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Posted by Ian Fogg on December 8, 2008
by Ian Fogg
Everyone appears to have spent the last week discussing Nokia's new flagship N97 phone. But it's far from the most significant announcement.
Why? The N97 will be premium priced and won't be the only handset to feature a touch screen from Nokia, or the new 5th Edition Series 60 Symbian OS. The N97 isn't due to ship until mid-2009 by which time it will face improved competition. The current models that commentators have compared it with in the last week are a red herring. Against mid-2009 rival handsets the N97 will look less strong.
The N97 is important as a part of a bolder overall strategy by Nokia and is not the entire story in itself.
The mid-range will be the new mobile Internet battleground in 2009:
Samsung (especially), LG, SonyEricsson and Motorola are already pressing into Nokia's traditional mid range strength. At some point, Apple will extend the iPhone range with lower priced models as it did in the past with the iPod Mini, Shuffle and Nano. This will open a new front onto Nokia's heartlands. RIM is already targeting consumers with cheap'ish Curve's and consumer-focused marketing.
Nokia clearly understands its mid-range mobile Internet strategy will be critical. It's making numerous moves in this area already. Announcements Nokia has made over the last few months focused on mid-range mobile data:-
- Email strategy targets mainstream Series 40 handsets. By specifically enabling all Series 40 phones -- ie non smartphone -- handsets, Nokia places email in the hands of virtually its entire customer base. And, with Nokia Messaging, intended to be offered with an operator partner, that Series 40 email is a push email offering. Mail on Ovi by contrast is available to all for free. Nokia is also adding a full webmail interface to make Ovi mail a viable alternative to consumers' existing email.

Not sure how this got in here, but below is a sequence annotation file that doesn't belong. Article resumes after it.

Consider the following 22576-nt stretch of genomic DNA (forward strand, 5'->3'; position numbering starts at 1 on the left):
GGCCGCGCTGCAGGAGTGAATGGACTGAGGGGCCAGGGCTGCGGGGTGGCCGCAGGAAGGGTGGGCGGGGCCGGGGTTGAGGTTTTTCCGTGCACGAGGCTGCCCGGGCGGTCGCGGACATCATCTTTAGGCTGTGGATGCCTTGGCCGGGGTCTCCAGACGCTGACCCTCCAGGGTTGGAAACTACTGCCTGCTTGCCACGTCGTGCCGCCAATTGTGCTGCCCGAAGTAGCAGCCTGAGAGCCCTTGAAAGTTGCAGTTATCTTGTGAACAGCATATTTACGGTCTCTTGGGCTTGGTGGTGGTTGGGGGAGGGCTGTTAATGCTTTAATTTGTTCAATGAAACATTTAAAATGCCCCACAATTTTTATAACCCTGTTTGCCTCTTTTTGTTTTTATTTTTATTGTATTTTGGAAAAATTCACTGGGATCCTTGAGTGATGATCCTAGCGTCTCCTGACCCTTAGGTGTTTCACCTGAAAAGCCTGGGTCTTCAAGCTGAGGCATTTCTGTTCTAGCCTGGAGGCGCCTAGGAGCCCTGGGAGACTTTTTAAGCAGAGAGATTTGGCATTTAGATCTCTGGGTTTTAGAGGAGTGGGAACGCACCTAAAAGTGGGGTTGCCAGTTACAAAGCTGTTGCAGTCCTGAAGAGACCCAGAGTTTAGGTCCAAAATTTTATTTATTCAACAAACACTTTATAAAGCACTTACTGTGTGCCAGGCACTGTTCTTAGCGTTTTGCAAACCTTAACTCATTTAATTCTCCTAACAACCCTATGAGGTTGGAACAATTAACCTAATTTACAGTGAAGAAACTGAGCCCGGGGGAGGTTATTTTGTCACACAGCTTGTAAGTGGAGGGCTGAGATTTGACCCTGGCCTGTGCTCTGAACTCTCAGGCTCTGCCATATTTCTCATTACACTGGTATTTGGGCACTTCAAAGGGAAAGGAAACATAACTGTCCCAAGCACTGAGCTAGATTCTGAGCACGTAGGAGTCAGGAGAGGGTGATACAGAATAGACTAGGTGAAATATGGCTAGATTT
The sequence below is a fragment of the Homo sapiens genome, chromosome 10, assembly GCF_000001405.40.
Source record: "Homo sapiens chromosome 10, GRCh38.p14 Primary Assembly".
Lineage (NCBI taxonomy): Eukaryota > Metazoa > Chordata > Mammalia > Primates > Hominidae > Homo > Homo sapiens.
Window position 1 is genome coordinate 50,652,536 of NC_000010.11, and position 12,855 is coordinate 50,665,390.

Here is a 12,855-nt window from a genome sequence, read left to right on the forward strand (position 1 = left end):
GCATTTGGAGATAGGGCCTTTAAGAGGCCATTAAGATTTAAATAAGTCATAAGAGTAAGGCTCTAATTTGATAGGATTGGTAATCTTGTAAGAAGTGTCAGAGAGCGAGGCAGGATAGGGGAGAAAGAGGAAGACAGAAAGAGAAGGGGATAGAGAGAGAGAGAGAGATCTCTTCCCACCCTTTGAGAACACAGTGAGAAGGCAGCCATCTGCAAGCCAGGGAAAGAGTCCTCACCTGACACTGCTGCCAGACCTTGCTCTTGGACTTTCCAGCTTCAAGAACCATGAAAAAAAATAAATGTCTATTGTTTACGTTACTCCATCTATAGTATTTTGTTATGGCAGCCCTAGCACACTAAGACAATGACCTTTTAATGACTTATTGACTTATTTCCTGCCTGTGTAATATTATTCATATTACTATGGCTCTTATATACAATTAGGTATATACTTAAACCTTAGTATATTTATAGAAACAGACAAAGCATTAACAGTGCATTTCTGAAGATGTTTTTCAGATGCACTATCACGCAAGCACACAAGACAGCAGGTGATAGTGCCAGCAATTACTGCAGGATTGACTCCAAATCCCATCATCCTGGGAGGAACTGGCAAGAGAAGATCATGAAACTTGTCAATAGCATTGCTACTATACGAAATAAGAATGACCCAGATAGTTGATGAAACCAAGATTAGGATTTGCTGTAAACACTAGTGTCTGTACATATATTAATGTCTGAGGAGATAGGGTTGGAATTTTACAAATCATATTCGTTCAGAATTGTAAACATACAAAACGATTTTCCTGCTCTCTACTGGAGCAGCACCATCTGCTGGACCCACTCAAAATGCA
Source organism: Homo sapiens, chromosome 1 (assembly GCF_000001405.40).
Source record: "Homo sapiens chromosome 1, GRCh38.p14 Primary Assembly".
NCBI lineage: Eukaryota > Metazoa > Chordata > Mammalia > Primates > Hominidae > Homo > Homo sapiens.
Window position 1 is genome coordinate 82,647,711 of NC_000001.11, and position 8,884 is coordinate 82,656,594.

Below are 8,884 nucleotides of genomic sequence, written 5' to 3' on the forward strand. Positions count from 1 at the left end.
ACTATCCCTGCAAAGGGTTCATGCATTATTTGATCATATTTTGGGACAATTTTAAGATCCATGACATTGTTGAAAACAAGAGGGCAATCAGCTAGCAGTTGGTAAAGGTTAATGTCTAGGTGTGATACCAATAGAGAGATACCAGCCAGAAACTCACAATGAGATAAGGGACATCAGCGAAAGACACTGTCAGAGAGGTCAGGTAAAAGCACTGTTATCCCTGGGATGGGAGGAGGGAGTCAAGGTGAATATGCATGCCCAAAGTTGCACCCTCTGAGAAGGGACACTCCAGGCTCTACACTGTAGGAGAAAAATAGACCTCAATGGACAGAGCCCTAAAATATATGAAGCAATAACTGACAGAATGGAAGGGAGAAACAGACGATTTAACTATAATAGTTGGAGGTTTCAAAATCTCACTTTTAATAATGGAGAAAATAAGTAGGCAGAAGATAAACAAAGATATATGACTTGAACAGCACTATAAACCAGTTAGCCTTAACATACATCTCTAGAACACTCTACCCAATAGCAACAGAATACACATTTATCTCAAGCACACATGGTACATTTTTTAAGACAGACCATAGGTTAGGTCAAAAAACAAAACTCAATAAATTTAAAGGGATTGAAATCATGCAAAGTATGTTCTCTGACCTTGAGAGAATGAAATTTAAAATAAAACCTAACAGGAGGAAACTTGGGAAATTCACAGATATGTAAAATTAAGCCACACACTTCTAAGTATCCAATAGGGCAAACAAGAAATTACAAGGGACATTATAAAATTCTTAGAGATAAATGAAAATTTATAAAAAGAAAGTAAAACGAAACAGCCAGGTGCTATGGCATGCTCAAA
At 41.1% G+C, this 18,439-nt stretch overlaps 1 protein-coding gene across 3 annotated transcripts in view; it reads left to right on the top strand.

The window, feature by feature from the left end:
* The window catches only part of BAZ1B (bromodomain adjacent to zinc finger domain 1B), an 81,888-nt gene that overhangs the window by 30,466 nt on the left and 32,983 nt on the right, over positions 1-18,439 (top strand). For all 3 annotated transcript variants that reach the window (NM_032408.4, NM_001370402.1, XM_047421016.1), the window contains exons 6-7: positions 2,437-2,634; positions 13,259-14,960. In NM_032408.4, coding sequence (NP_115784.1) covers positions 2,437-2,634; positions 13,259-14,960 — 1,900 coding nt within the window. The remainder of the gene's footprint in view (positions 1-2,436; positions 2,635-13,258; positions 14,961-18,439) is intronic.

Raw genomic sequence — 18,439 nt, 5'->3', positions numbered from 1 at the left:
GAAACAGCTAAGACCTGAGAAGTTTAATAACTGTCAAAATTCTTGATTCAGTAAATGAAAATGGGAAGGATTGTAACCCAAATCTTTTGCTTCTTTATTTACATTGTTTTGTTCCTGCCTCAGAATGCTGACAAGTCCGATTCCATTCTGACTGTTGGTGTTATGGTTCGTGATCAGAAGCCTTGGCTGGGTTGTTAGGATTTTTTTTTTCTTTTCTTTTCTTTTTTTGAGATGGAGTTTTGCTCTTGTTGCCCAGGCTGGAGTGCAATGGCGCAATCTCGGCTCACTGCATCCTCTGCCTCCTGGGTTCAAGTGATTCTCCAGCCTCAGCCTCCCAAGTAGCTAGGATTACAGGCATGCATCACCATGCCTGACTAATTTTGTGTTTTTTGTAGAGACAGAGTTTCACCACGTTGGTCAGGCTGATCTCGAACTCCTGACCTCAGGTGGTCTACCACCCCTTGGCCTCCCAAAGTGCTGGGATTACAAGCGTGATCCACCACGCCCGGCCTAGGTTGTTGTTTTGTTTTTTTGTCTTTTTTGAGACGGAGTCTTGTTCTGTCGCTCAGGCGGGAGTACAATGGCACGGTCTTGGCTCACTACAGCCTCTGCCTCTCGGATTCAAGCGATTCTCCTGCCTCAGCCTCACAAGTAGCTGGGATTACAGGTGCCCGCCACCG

- The first 5th edition touchscreen Nokia phone is mid-market. The 5800 handset was announced in early October. The 5800 features a four contact social media widget on the home screen but it's less feature rich than the N97. The 5800 is already shipping. The N97 will raise the profile of the software platform and encourage developer adoption, which supports Nokia's mid-market mobile Internet phones as well as the high end.
- Nokia has launched mobile data services on low cost emerging market handsets. See Nokia Life Tools and the main announcement of low cost mobile data handsets and emerging market email.
- Nokia is pushing smartphones into mid-range price points already on the quiet. Announced earlier in the year, the 5320 XpressMusic is a full S60 smartphone offered for just Euro220 unsubsidised. The 6210 Navigator is a similarly S60 smartphone in plain clothes without N or E Series branding at a keen price.
- Nokia has blurred smartphone distinctions with the S40 6260 slide . The November-announced 6260 packs a 5Mp camera, HSPA 3.5g data, music playback, Ovi Maps and other former smartphone characteristics. Note also the new S40 developer kit offers a webkit-based browser, which is the same component used in S60 phones' web browser and by the iPhone's web browser.
The smartphone is dead. All phones are smart now. Long live the smartphone!
And, that makes the mid range the mobile Internet battleground for 2009. Nokia is already marshalling its forces for the onslaught from its new rivals.